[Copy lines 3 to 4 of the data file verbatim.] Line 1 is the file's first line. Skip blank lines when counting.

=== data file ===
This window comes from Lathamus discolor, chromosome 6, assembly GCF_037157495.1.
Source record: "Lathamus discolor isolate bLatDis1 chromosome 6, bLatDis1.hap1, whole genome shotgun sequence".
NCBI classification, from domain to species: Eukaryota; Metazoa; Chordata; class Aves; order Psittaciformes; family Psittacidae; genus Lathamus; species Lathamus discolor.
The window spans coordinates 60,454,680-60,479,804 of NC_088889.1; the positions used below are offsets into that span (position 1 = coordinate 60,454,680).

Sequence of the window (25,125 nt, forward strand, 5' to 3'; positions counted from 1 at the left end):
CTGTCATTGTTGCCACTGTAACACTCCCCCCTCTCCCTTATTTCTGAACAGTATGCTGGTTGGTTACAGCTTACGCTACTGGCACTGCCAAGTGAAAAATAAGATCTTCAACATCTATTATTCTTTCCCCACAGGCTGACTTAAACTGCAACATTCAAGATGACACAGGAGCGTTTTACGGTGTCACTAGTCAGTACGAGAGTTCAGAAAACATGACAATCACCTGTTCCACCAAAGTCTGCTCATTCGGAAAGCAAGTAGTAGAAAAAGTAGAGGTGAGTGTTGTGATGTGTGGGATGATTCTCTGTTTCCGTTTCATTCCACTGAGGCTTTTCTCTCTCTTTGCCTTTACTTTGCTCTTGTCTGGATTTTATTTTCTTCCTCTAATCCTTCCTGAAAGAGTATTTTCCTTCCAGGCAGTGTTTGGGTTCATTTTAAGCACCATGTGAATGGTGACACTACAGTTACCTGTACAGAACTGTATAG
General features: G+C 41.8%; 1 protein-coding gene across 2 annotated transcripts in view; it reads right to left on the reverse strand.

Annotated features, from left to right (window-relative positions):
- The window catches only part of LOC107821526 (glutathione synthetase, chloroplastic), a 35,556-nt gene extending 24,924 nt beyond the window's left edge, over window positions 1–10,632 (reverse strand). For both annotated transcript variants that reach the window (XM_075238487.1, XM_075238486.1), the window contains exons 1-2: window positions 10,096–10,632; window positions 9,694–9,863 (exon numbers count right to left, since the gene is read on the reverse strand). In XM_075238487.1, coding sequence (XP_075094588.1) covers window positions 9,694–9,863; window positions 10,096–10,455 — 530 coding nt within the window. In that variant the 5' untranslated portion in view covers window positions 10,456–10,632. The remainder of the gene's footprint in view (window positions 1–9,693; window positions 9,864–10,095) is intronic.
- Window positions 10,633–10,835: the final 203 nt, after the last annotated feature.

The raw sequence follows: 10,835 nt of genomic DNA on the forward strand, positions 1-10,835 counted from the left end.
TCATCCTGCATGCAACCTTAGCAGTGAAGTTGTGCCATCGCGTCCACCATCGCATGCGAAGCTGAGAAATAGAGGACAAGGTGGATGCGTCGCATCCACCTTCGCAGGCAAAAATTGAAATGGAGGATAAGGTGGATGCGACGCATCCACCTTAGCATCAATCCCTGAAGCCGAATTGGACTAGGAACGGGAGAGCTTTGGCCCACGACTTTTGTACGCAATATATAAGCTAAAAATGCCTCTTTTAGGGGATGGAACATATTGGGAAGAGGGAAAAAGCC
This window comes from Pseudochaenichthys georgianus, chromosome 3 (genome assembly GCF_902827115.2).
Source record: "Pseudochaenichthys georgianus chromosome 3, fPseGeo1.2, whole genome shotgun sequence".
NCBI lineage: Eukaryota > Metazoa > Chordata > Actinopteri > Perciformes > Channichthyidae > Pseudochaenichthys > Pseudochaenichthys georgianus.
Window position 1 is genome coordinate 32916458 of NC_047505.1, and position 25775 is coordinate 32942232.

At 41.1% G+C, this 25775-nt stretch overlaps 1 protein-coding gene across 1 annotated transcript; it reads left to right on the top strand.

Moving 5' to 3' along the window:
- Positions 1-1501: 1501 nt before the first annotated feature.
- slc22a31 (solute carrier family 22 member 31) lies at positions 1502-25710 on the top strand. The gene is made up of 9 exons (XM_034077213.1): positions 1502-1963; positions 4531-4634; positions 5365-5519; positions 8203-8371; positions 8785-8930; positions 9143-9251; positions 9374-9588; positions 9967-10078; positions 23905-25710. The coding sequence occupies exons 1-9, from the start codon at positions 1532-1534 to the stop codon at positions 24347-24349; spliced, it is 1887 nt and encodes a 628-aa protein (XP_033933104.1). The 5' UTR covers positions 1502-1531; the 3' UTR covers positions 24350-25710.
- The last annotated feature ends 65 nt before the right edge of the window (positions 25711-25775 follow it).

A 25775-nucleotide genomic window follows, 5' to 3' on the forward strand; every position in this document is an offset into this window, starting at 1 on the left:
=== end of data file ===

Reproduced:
NCBI classification, from domain to species: Eukaryota; Metazoa; Chordata; class Aves; order Psittaciformes; family Psittacidae; genus Lathamus; species Lathamus discolor.
The window spans coordinates 60,454,680-60,479,804 of NC_088889.1; the positions used below are offsets into that span (position 1 = coordinate 60,454,680).